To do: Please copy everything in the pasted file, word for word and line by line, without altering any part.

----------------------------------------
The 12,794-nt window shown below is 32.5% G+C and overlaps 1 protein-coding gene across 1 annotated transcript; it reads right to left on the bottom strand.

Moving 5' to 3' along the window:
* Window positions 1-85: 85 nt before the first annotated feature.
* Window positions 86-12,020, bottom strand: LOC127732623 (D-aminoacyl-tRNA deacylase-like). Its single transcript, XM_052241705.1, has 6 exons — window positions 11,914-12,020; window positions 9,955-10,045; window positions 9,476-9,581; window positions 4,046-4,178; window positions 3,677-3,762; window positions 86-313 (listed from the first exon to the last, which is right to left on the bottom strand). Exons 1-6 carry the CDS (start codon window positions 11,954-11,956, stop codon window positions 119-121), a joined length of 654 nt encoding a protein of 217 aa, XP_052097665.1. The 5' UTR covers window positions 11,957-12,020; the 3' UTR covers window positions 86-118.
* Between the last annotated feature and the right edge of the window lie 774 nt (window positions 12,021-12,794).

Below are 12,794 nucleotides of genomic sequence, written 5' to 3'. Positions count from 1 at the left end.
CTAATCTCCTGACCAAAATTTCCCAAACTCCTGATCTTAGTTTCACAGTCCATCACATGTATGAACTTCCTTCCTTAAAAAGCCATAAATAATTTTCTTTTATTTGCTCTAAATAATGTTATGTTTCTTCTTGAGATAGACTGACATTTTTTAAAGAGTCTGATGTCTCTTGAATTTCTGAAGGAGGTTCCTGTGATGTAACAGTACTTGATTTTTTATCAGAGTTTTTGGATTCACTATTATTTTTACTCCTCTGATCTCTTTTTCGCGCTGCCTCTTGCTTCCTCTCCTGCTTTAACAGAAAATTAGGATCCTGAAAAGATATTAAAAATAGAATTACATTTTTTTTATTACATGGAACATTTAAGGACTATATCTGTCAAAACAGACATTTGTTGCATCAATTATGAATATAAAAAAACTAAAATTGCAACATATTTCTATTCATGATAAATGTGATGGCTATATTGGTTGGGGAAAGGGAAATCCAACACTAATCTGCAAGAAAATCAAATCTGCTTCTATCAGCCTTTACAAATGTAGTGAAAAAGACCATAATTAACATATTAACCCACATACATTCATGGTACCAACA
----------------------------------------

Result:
The 12,794-nt window shown below is 32.5% G+C and overlaps 1 protein-coding gene across 1 annotated transcript; it reads right to left on the bottom strand.

Moving 5' to 3' along the window:
* Window positions 1-85: 85 nt before the first annotated feature.
* Window positions 86-12,020, bottom strand: LOC127732623 (D-aminoacyl-tRNA deacylase-like). Its single transcript, XM_052241705.1, has 6 exons — window positions 11,914-12,020; window positions 9,955-10,045; window positions 9,476-9,581; window positions 4,046-4,178; window positions 3,677-3,762; window positions 86-313 (listed from the first exon to the last, which is right to left on the bottom strand). Exons 1-6 carry the CDS (start codon window positions 11,954-11,956, stop codon window positions 119-121), a joined length of 654 nt encoding a protein of 217 aa, XP_052097665.1. The 5' UTR covers window positions 11,957-12,020; the 3' UTR covers window positions 86-118.
* Between the last annotated feature and the right edge of the window lie 774 nt (window positions 12,021-12,794).

Below are 12,794 nucleotides of genomic sequence, written 5' to 3'. Positions count from 1 at the left end.
CTAATCTCCTGACCAAAATTTCCCAAACTCCTGATCTTAGTTTCACAGTCCATCACATGTATGAACTTCCTTCCTTAAAAAGCCATAAATAATTTTCTTTTATTTGCTCTAAATAATGTTATGTTTCTTCTTGAGATAGACTGACATTTTTTAAAGAGTCTGATGTCTCTTGAATTTCTGAAGGAGGTTCCTGTGATGTAACAGTACTTGATTTTTTATCAGAGTTTTTGGATTCACTATTATTTTTACTCCTCTGATCTCTTTTTCGCGCTGCCTCTTGCTTCCTCTCCTGCTTTAACAGAAAATTAGGATCCTGAAAAGATATTAAAAATAGAATTACATTTTTTTTATTACATGGAACATTTAAGGACTATATCTGTCAAAACAGACATTTGTTGCATCAATTATGAATATAAAAAAACTAAAATTGCAACATATTTCTATTCATGATAAATGTGATGGCTATATTGGTTGGGGAAAGGGAAATCCAACACTAATCTGCAAGAAAATCAAATCTGCTTCTATCAGCCTTTACAAATGTAGTGAAAAAGACCATAATTAACATATTAACCCACATACATTCATGGTACCAACA